1. 1955 – Brooklyn wins its first and only WS – Despite having tremendous teams featuring various future Hall-of-Famers, every time the Dodgers played the Yankees in the WS they lost.  A key hit here, a key error there, same result.  The Dodgers were living up to (or down to) their unofficial nickname – the “Bums.”  Year after year, the Dodger fans’ famous refrain was “Wait until next year.”  Well, this year it was the Dodgers that made the key play.  In the decisive Game 7 Sandy Amoros, an unheralded utility player who had been inserted into left field as part of a “double-switch,” made one of the most amazing catches in WS history to save the game, and the Dodgers won 2-0.  “Next year” had finally arrived, and a ten year old boy on Long Island became a Dodgers fan for life.  As one NY paper touted the next day “Who’s a Bum?!”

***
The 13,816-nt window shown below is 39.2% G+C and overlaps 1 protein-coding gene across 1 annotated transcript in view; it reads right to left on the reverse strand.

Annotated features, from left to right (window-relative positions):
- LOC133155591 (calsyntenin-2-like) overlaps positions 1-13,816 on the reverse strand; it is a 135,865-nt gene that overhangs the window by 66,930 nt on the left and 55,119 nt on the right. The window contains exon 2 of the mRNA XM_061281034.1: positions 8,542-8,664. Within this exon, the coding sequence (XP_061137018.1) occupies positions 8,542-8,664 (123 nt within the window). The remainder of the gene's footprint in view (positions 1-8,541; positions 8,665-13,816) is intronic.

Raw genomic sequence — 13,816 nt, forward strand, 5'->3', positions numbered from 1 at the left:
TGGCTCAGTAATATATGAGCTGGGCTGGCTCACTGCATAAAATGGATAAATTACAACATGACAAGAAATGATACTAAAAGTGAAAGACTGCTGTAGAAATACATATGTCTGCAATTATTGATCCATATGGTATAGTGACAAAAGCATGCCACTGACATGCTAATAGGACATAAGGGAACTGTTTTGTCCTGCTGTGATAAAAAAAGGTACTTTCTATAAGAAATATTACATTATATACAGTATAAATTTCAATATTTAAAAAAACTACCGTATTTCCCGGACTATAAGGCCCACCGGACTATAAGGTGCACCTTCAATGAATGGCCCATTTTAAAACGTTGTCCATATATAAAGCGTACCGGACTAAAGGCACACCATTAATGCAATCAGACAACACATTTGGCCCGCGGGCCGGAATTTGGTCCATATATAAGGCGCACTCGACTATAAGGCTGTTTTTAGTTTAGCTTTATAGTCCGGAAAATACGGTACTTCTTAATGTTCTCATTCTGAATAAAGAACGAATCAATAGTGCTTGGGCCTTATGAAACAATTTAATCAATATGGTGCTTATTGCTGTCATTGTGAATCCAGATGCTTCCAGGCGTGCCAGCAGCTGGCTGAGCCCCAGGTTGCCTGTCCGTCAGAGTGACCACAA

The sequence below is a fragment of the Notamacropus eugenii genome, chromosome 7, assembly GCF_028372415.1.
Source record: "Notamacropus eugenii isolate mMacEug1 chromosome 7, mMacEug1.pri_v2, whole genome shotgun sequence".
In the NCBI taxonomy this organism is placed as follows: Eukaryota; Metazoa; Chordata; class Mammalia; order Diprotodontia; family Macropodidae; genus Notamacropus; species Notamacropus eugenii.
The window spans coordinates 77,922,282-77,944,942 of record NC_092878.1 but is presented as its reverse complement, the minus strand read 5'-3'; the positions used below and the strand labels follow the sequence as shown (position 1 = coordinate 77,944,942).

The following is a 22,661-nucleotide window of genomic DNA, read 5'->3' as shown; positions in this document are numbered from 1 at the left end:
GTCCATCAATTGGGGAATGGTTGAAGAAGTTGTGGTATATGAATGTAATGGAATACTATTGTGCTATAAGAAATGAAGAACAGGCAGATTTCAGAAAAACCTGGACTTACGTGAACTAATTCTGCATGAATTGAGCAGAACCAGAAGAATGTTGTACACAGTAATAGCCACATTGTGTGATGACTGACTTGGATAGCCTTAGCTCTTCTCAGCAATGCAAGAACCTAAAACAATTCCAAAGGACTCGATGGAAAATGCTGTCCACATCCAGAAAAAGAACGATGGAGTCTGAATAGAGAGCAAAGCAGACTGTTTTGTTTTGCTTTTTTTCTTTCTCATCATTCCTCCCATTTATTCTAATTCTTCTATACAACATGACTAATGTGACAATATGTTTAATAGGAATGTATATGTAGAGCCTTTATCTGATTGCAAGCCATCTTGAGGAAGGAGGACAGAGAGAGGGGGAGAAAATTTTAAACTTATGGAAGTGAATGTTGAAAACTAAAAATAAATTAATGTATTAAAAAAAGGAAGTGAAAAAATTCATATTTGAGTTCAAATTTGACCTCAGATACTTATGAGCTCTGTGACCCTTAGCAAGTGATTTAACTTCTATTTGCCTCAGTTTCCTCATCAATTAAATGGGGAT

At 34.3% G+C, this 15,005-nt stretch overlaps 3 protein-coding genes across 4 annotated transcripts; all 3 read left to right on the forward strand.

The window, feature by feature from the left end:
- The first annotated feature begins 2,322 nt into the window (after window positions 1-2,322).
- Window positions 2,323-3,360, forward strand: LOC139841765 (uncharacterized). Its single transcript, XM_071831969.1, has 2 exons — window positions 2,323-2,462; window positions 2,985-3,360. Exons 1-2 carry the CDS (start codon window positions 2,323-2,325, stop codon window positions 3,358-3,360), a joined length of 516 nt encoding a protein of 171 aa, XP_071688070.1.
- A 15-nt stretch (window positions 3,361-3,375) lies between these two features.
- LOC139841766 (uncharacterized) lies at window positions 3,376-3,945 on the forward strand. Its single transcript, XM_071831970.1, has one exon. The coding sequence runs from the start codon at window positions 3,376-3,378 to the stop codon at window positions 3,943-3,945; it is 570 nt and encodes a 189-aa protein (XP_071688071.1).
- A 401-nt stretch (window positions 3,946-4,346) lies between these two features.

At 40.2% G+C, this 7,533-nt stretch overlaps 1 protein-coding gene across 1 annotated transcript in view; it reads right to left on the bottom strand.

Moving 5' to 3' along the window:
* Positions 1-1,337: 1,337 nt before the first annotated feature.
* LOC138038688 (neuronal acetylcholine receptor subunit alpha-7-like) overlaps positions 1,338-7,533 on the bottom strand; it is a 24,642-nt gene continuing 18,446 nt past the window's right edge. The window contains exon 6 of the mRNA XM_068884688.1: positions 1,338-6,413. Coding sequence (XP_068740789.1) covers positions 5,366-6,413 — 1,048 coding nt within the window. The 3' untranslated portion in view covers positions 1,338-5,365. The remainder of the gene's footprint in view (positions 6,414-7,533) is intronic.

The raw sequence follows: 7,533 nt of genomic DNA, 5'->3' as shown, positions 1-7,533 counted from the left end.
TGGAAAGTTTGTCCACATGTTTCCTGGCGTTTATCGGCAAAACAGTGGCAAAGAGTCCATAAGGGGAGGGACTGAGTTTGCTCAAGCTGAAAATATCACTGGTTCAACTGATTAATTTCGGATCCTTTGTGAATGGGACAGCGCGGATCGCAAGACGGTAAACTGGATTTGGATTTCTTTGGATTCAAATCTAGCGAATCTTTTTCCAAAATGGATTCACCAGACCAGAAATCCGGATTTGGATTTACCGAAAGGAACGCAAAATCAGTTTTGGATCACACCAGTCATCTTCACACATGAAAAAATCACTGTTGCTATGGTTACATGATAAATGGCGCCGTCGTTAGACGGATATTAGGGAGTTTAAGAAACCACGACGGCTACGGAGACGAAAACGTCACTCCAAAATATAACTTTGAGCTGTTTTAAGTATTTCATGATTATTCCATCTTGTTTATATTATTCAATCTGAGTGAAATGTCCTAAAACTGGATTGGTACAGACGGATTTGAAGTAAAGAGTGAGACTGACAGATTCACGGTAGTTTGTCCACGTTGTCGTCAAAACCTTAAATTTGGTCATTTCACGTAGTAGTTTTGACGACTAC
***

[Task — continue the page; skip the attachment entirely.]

2. 1960 –  Pirates Beat Yanks – This was an odd Series.  The Yankees were clearly the better team.  They outperformed the Bucs in every category.  They won their three games by a combined score of 38-3!  Bobby Richardson, the second baseman, was named MVP, the only time a player from a losing team has been so honored.  But, the Bucs won four close games and the Series.  The seventh game was, perhaps, the best of all WS games.  It doesn’t have the cache of other famous games, because it was played in the afternoon before a relatively small tv audience, rather then in prime time.  Not only was it close; it had several twists and turns and memorable plays.  Also, it was the deciding game and featured a “walk-off” homer by the Pirates’ Bill Mazeroski in the bottom of the 9th inning.  Ironically, Maz was a light hitter, known primarily for his fielding.  Many people believe that homer was responsible for his getting voted into the Baseball Hall of Fame.  Another outcome was that the Yanks fired their manager, Casey Stengel, which made him available to become the first manager of the Mets two years later.